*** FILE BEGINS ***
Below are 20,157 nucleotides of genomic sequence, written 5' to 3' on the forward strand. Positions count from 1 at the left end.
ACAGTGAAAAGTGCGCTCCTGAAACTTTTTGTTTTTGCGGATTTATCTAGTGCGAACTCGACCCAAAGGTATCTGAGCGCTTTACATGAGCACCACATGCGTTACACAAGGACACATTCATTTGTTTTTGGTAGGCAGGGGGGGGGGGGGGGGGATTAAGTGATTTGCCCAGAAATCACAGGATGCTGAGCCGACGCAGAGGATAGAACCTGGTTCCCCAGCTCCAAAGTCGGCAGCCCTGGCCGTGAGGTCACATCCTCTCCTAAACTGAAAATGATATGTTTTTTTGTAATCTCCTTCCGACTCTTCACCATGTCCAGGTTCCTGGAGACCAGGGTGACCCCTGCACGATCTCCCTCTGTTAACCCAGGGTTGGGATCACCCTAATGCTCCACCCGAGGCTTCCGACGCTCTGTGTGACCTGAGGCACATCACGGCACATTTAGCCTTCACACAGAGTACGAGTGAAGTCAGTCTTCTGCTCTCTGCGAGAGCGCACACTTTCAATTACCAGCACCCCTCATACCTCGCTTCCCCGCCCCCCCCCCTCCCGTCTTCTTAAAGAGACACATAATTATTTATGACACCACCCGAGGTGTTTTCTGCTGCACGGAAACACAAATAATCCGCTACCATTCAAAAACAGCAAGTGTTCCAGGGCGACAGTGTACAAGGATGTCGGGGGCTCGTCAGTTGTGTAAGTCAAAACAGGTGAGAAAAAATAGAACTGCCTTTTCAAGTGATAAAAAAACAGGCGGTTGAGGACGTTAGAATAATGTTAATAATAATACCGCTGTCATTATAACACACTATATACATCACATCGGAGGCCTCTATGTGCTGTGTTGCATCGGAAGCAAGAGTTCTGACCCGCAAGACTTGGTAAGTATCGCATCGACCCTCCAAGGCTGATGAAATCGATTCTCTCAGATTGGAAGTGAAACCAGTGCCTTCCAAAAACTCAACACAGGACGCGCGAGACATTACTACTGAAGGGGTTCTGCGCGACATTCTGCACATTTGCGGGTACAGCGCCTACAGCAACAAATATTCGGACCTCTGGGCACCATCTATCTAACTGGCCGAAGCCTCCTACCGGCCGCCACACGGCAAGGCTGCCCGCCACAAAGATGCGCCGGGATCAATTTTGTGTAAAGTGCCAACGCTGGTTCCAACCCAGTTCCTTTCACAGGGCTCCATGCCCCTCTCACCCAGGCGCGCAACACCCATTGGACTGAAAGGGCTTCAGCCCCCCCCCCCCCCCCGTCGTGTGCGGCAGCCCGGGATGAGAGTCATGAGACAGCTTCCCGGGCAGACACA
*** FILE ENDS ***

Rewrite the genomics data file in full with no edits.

Below are 20,157 nucleotides of genomic sequence, written 5' to 3' on the forward strand. Positions count from 1 at the left end.
ACAGTGAAAAGTGCGCTCCTGAAACTTTTTGTTTTTGCGGATTTATCTAGTGCGAACTCGACCCAAAGGTATCTGAGCGCTTTACATGAGCACCACATGCGTTACACAAGGACACATTCATTTGTTTTTGGTAGGCAGGGGGGGGGGGGGGGGGATTAAGTGATTTGCCCAGAAATCACAGGATGCTGAGCCGACGCAGAGGATAGAACCTGGTTCCCCAGCTCCAAAGTCGGCAGCCCTGGCCGTGAGGTCACATCCTCTCCTAAACTGAAAATGATATGTTTTTTTGTAATCTCCTTCCGACTCTTCACCATGTCCAGGTTCCTGGAGACCAGGGTGACCCCTGCACGATCTCCCTCTGTTAACCCAGGGTTGGGATCACCCTAATGCTCCACCCGAGGCTTCCGACGCTCTGTGTGACCTGAGGCACATCACGGCACATTTAGCCTTCACACAGAGTACGAGTGAAGTCAGTCTTCTGCTCTCTGCGAGAGCGCACACTTTCAATTACCAGCACCCCTCATACCTCGCTTCCCCGCCCCCCCCCCTCCCGTCTTCTTAAAGAGACACATAATTATTTATGACACCACCCGAGGTGTTTTCTGCTGCACGGAAACACAAATAATCCGCTACCATTCAAAAACAGCAAGTGTTCCAGGGCGACAGTGTACAAGGATGTCGGGGGCTCGTCAGTTGTGTAAGTCAAAACAGGTGAGAAAAAATAGAACTGCCTTTTCAAGTGATAAAAAAACAGGCGGTTGAGGACGTTAGAATAATGTTAATAATAATACCGCTGTCATTATAACACACTATATACATCACATCGGAGGCCTCTATGTGCTGTGTTGCATCGGAAGCAAGAGTTCTGACCCGCAAGACTTGGTAAGTATCGCATCGACCCTCCAAGGCTGATGAAATCGATTCTCTCAGATTGGAAGTGAAACCAGTGCCTTCCAAAAACTCAACACAGGACGCGCGAGACATTACTACTGAAGGGGTTCTGCGCGACATTCTGCACATTTGCGGGTACAGCGCCTACAGCAACAAATATTCGGACCTCTGGGCACCATCTATCTAACTGGCCGAAGCCTCCTACCGGCCGCCACACGGCAAGGCTGCCCGCCACAAAGATGCGCCGGGATCAATTTTGTGTAAAGTGCCAACGCTGGTTCCAACCCAGTTCCTTTCACAGGGCTCCATGCCCCTCTCACCCAGGCGCGCAACACCCATTGGACTGAAAGGGCTTCAGCCCCCCCCCCCCCCCCGTCGTGTGCGGCAGCCCGGGATGAGAGTCATGAGACAGCTTCCCGGGCAGACACA